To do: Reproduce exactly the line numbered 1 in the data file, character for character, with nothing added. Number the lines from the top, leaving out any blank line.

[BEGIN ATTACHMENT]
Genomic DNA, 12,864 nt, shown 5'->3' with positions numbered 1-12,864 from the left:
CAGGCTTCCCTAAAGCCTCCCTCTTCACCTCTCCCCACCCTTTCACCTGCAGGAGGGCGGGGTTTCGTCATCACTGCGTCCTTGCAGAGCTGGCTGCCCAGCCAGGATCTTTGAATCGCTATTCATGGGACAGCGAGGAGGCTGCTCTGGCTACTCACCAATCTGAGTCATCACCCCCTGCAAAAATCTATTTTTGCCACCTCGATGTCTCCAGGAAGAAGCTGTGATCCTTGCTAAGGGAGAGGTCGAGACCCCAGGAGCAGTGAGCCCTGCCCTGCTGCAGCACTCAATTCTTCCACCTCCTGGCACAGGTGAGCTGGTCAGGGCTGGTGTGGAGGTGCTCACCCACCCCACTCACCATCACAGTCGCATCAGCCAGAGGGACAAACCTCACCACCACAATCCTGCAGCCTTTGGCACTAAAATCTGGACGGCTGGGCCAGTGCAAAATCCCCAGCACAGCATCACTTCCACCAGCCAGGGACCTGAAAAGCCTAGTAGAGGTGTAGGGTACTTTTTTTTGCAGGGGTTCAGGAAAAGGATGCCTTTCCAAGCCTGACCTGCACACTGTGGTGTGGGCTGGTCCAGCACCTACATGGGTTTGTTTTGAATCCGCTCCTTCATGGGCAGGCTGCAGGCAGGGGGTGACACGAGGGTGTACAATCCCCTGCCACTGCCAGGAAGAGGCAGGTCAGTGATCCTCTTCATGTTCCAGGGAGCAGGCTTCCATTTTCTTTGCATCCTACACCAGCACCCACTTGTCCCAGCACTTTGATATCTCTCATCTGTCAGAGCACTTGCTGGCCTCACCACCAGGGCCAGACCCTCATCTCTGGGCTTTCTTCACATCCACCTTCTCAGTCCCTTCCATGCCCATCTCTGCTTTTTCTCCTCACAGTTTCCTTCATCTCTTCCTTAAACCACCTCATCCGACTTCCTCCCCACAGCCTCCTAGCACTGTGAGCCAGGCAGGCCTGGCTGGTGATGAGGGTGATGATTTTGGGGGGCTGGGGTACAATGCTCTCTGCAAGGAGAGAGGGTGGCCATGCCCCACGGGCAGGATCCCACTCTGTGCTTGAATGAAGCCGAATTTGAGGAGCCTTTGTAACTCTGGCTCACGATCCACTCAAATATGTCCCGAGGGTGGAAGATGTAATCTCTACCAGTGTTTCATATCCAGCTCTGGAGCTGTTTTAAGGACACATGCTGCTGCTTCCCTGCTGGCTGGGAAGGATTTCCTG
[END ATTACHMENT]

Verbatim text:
Genomic DNA, 12,864 nt, shown 5'->3' with positions numbered 1-12,864 from the left: